Average household debt has shot up by 25% in the last three years and it w will get worse before it gets better, warns debt management company IVA Advice.
So what is the IVA meaning? A survey of 18,000 people by insurance giant Aviva has found that household debt levels are back where they were 30 months ago, and families are struggling to keep us debt repayments. The Aviva Family Finances report shows household debts are now on average £12,834 up from £9,000 only 12 months ago, and more and more families are resorting to rollover loans and selling possessions to make ends meet. The Aviva report estimates households owe on average £1,959 in loans, £2,006 on credit cards and £2,011 to friends and family, with less than half of those surveyed admitting they are unable to make their debt payments every month. This is almost a 10% drop compared to the same period last year.
Peter Tutton, head of policy at debt charity StepChange, said: “That 5% of families now rely on payday loans highlights how for a substantial proportion of the population simply meeting essential living costs is becoming increasingly unaffordable. While the increase in average incomes should provide some respite for families’ finances, the reality remains that we are seeing increasing numbers of people falling behind on essential bills like rent, gas and electricity and council tax.”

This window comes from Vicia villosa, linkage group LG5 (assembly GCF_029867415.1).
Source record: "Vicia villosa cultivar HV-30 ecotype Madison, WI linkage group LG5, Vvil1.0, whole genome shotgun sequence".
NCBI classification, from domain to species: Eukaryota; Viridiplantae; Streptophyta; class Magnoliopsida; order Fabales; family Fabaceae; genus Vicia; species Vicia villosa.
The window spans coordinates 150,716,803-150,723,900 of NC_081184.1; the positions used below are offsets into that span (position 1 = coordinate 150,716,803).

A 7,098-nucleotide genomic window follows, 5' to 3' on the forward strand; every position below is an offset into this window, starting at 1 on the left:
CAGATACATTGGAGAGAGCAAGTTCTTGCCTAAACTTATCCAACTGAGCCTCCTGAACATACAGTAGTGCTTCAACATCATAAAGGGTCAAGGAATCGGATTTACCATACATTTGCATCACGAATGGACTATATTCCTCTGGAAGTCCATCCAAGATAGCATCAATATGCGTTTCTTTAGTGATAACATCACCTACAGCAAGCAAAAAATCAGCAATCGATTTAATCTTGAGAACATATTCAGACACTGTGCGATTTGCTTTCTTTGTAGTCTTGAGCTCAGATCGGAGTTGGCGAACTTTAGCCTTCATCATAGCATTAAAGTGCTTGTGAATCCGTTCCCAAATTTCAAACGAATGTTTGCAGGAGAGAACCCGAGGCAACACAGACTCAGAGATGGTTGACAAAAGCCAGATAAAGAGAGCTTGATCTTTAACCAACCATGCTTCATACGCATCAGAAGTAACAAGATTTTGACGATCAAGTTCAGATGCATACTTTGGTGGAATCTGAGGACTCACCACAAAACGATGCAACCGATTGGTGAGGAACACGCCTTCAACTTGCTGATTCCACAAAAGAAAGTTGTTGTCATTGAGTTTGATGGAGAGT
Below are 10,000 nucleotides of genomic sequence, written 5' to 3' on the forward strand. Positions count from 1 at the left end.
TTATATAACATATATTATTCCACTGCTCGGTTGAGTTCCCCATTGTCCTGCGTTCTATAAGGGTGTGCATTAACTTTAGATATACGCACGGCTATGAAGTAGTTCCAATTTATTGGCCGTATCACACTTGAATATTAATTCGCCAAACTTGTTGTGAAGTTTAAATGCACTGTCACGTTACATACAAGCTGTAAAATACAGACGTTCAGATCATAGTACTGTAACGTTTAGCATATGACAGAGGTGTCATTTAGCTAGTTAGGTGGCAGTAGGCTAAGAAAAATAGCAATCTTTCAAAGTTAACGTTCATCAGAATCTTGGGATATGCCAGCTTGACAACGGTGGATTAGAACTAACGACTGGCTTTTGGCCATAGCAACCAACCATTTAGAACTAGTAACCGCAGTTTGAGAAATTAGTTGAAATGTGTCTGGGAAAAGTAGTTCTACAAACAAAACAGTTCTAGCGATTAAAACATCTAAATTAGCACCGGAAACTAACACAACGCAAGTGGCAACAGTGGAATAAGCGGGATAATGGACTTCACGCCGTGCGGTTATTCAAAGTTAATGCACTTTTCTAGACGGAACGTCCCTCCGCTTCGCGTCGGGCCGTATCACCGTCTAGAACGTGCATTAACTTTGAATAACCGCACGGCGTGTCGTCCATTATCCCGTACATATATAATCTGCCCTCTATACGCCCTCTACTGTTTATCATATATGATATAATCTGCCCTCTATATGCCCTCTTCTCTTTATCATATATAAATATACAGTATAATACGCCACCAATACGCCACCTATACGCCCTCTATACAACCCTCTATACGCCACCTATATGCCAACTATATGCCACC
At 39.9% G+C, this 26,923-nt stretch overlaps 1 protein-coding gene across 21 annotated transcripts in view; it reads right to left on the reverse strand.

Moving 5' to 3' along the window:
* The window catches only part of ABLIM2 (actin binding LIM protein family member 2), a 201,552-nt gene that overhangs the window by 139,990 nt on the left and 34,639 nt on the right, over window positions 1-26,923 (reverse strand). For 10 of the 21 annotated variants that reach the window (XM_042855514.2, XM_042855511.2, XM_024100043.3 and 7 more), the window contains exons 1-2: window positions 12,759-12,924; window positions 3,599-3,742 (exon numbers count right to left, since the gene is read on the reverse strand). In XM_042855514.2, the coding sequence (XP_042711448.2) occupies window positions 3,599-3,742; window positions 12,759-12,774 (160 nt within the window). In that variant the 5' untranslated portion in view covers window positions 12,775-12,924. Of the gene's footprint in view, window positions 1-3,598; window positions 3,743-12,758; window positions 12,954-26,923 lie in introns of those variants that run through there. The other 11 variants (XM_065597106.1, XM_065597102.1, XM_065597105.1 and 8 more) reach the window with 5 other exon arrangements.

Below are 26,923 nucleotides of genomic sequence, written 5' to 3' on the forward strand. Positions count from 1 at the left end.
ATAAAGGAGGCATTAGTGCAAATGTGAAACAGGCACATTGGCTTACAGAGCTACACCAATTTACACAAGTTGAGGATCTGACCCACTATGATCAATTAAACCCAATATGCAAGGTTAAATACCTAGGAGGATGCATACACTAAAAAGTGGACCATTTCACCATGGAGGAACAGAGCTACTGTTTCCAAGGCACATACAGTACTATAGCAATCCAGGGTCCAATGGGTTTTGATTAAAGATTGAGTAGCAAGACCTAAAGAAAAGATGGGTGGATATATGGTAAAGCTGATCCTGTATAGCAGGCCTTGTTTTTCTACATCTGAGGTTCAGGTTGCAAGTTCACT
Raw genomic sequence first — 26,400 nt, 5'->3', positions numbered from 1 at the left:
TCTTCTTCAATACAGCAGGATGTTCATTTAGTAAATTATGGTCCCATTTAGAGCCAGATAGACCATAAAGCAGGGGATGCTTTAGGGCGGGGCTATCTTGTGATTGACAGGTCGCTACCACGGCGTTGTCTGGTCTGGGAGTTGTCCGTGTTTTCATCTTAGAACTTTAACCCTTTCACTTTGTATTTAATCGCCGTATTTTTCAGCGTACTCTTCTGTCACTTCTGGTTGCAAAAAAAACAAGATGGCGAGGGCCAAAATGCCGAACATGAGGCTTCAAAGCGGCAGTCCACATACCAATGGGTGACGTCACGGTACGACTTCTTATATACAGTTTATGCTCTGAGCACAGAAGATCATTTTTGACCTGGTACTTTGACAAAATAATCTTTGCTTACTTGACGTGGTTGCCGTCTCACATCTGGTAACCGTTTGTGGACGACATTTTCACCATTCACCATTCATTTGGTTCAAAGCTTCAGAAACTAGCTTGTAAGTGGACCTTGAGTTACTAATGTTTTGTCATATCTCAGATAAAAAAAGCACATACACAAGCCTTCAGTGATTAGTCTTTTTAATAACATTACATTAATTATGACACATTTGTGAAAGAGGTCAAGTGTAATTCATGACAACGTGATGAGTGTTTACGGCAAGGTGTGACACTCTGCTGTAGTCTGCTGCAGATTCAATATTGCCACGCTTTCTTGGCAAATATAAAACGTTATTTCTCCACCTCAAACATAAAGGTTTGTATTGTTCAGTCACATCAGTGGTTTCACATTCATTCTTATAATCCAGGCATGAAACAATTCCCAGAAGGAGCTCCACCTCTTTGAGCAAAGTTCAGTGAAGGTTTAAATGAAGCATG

However, while the report shows the extent to which people are suffering under the burden of debt, it also shows that there has been an increase in monthly savings to an average of £96 and a 5% increase in families taking out ISAs. Some 41% of households surveyed are putting away money every month despite the very low savings rates, and this is believed to be due to household incomes increasing by around 5% or 2,108 a year over the last 12 months.
Louise Colley, protection distribution director at Aviva, believes that some households may be prioritising savings before keeping debt payments under control: “Building a savings pot is a fantastic step, but if debts are growing, families need to consider which is the more pressing need.”
An analysis of the incomes of family households show that the number with two incomes has increased, while those households receiving income in rents has doubled. This would suggest that many families are taking advantage of the Rent-a-Room scheme and letting spare bedrooms as well as investing in buy-to-let properties as the savings and bond rates bring in negligible returns.
A spokesperson for debt management company IVA-Advice.co said: “The Aviva report is full of contrasts. On the one hand it paints a bleak view of household debt burden, of families struggling to get by and taking out loans and using pawnbrokers to sell their possessions. On the other hand the evidence that families are making savings and finding ways to increase their incomes by renting out rooms, investing in buy-to-let properties and bringing in two salaries is encouraging.
“However, despite this there are some concerns that people are prioritising savings above paying off debts. While having a cash cushion is valuable in case of an emergency, the high interest rates of loans and c credit cards as the balances roll over from month to month can spiral out of control all too easily.”